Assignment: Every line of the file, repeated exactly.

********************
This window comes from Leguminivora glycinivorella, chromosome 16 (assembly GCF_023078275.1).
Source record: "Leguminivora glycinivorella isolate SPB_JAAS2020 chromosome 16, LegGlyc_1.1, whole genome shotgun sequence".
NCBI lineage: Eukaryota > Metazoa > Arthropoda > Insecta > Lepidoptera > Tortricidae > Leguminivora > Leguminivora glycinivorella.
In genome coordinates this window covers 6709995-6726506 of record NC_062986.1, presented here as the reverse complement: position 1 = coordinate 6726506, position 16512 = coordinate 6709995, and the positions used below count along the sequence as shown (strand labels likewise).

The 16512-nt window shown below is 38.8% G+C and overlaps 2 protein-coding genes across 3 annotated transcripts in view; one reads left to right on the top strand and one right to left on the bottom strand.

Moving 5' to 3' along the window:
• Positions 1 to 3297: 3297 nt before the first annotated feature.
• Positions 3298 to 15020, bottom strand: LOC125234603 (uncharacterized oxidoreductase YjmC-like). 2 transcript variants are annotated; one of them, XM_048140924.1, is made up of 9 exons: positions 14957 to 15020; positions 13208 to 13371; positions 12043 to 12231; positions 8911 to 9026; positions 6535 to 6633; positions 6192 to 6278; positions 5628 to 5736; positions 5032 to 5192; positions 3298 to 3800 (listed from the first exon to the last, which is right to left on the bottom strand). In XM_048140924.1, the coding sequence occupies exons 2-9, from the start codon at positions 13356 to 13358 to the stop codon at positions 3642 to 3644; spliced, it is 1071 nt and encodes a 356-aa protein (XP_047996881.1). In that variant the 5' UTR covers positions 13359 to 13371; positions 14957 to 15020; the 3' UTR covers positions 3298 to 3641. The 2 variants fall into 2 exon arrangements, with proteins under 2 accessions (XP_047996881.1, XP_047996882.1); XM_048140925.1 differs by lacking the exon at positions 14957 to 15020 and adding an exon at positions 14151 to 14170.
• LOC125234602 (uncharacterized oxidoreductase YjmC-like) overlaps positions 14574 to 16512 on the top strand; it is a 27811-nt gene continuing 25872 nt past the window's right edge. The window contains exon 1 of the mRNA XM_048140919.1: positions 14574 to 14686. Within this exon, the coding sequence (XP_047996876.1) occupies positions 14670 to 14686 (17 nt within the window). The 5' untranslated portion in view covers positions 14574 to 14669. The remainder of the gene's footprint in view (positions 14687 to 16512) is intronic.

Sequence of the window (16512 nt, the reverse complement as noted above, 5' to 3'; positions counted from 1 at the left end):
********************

This window comes from Leguminivora glycinivorella, chromosome 16 (assembly GCF_023078275.1).
Source record: "Leguminivora glycinivorella isolate SPB_JAAS2020 chromosome 16, LegGlyc_1.1, whole genome shotgun sequence".
NCBI lineage: Eukaryota > Metazoa > Arthropoda > Insecta > Lepidoptera > Tortricidae > Leguminivora > Leguminivora glycinivorella.
In genome coordinates this window covers 6709995-6726506 of record NC_062986.1, presented here as the reverse complement: position 1 = coordinate 6726506, position 16512 = coordinate 6709995, and the positions used below count along the sequence as shown (strand labels likewise).

The 16512-nt window shown below is 38.8% G+C and overlaps 2 protein-coding genes across 3 annotated transcripts in view; one reads left to right on the top strand and one right to left on the bottom strand.

Moving 5' to 3' along the window:
• Positions 1 to 3297: 3297 nt before the first annotated feature.
• Positions 3298 to 15020, bottom strand: LOC125234603 (uncharacterized oxidoreductase YjmC-like). 2 transcript variants are annotated; one of them, XM_048140924.1, is made up of 9 exons: positions 14957 to 15020; positions 13208 to 13371; positions 12043 to 12231; positions 8911 to 9026; positions 6535 to 6633; positions 6192 to 6278; positions 5628 to 5736; positions 5032 to 5192; positions 3298 to 3800 (listed from the first exon to the last, which is right to left on the bottom strand). In XM_048140924.1, the coding sequence occupies exons 2-9, from the start codon at positions 13356 to 13358 to the stop codon at positions 3642 to 3644; spliced, it is 1071 nt and encodes a 356-aa protein (XP_047996881.1). In that variant the 5' UTR covers positions 13359 to 13371; positions 14957 to 15020; the 3' UTR covers positions 3298 to 3641. The 2 variants fall into 2 exon arrangements, with proteins under 2 accessions (XP_047996881.1, XP_047996882.1); XM_048140925.1 differs by lacking the exon at positions 14957 to 15020 and adding an exon at positions 14151 to 14170.
• LOC125234602 (uncharacterized oxidoreductase YjmC-like) overlaps positions 14574 to 16512 on the top strand; it is a 27811-nt gene continuing 25872 nt past the window's right edge. The window contains exon 1 of the mRNA XM_048140919.1: positions 14574 to 14686. Within this exon, the coding sequence (XP_047996876.1) occupies positions 14670 to 14686 (17 nt within the window). The 5' untranslated portion in view covers positions 14574 to 14669. The remainder of the gene's footprint in view (positions 14687 to 16512) is intronic.

Sequence of the window (16512 nt, the reverse complement as noted above, 5' to 3'; positions counted from 1 at the left end):